Research.-Some research was undertaken at the Library of Congress on the history of the movement for a national archives establishment, on legislation relating to the National Archives Building, and on legislation governing the care of official records and the disposition of useless papers.

Public documents.—Legislation was necessary to provide The National Archives with public documents. This matter was discussed with the Chief of the Division of Documents of the Library of Congress and with the secretary of the Joint Committee on Printing at the Capitol. As a result of these discussions and after study of pertinent past legislation a tentative bill was drafted, which was subsequently enacted as Public, No. 151, Seventy-fourth Congress, approved June 17, 1935.


(From the report of the Chief, Mr. OWEN) This Division was organized on May 14, 1935, with the appointment of Thomas M. Owen, Jr., as Chief.

The first task of the Division was to organize and inaugurate a preliminary survey of the archives of the Government in the District of Columbia. This survey was conducted under the authority of section 3 of the National Archives Act, which provides that the Archivist “shall have full power to inspect personally or by deputy the records of any agency of the United States Government whatsoever and wheresoever located, and shall have the full cooperation of any and all persons in charge of such records in such inspections.” The purposes of the survey were to locate the depositories in the District of Columbia in which Government archives are stored; to estimate their volume; to ascertain the conditions under which they are stored as to exposure to hazards (such as fire, theft, dirt, the elements, and insects), and as to impediments to work in them (such as inaccessibility, lack of ventilation, insufficient light, and disorderly arrangement); and to assemble other data necessary for determining what classes of these records should be transferred to the National Archives Building.

To conduct this survey, a staff of nine well-trained deputy examiners was organized. They were furnished with a carefully prepared form for their reports, which, when properly filled out, would supply all the desired information.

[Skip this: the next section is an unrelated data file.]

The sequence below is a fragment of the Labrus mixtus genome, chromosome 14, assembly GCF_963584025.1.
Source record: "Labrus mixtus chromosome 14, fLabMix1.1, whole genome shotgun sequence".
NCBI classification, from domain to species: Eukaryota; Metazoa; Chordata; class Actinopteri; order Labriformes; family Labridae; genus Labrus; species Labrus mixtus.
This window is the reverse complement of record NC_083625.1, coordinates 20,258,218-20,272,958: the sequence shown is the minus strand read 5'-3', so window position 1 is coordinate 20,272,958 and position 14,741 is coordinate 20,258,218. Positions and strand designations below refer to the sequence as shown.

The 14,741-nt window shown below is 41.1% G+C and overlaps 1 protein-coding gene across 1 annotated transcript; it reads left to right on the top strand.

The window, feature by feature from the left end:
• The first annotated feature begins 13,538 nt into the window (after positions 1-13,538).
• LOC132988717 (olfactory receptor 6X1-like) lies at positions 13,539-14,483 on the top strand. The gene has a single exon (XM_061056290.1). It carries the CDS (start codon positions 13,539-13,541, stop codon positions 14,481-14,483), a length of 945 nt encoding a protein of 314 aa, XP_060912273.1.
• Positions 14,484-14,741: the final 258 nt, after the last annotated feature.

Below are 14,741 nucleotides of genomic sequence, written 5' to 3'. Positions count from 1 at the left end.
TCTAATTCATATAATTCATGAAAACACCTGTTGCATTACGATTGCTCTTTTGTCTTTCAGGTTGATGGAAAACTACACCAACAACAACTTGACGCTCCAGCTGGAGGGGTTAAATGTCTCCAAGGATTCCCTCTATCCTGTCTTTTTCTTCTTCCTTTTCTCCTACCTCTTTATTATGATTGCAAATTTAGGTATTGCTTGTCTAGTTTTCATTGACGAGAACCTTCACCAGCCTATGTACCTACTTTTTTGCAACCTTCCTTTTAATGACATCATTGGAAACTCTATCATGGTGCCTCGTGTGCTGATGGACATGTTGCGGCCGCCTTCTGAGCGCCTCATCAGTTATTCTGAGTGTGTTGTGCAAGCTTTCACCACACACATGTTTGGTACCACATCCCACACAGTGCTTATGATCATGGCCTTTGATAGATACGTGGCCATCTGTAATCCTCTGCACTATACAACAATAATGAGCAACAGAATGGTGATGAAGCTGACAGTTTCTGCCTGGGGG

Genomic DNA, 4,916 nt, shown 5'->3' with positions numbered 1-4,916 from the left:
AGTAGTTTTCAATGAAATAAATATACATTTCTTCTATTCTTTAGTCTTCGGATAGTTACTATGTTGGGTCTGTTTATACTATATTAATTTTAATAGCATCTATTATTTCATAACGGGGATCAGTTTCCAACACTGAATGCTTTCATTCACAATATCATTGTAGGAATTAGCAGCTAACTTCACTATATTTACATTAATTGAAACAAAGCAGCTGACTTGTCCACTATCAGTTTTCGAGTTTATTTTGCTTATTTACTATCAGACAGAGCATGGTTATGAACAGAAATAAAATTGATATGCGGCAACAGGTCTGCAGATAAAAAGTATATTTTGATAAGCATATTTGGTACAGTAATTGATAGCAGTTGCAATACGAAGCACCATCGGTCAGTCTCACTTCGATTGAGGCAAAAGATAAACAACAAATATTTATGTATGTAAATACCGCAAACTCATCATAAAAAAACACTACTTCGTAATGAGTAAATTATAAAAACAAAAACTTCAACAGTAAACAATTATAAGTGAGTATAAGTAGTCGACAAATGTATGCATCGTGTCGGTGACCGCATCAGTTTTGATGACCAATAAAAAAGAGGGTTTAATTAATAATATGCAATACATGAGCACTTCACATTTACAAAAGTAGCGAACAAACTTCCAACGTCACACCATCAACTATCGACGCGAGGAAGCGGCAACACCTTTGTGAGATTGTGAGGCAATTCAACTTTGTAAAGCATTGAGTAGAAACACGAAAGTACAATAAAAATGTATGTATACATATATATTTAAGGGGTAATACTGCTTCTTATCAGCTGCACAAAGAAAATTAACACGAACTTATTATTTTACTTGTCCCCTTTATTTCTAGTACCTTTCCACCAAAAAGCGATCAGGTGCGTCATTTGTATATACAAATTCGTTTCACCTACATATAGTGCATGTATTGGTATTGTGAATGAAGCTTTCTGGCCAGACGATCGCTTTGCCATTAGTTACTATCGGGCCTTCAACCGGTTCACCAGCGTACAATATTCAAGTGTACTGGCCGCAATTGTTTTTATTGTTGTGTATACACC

During the brief period in which they were at work before June 30, 1935, they surveyed 55,179 cubic feet of records in the following departments: State, Treasury, War, Post Office, Navy, Interior, Agriculture, Commerce, and Labor. In many cases they found important records stored in unsuitable depositories; exposed to the hazards of fire, dirt, vermin, theft, the elements, and neglect; and so situated that it was impossible for anyone to work with them with any degree of comfort or efficiency. It should be clearly understood that the officials and employees are not responsible for the situation described and that in all the departments surveyed the representatives of The National Archives received the fullest cooperation. In addition to the information mentioned above, the deputy examiners obtained valuable data on the various systems of classification and indexing in use in the several departments; on the rules and regulations governing the use of the records; and on accumulations of maps and charts, films, photographic plates, and sound recordings.


(From the report of the Chief, Dr. HILL) The Division of Classification of The National Archives began its activities with the appointment of the Chief, Roscoe R. Hill, who took the oath of office on May 7, 1935. No further appointments in the Division were made during the fiscal year 1934–35.

The brief portion of the year covered by this report during which the Division functioned was devoted to general consideration of problems of classification as affecting The National Archives. From various sources a considerable amount of information, including especially a number of the systems now in use in various agencies of the Government, was assembled. This material served to indicate more clearly the scope of the problems involved in the proper classification of the documents and records that will ultimately be transferred to The National Archives. General research on subjects pertaining to this Division was undertaken.

The Chief of the Division visited the State archives establishments of Ohio, at Columbus; of Indiana, at Indianapolis; and of Illinois, at Springfield; the McCormick Library, at Chicago; and the Historical Society of Western Pennsylvania, at Pittsburgh.' The purpose of these visits was to observe what is being done in the State archives and similar depositories with reference to the classification of their documents. Interesting conferences were held with their officials, and considerable information on the scientific care and classification of documents was secured.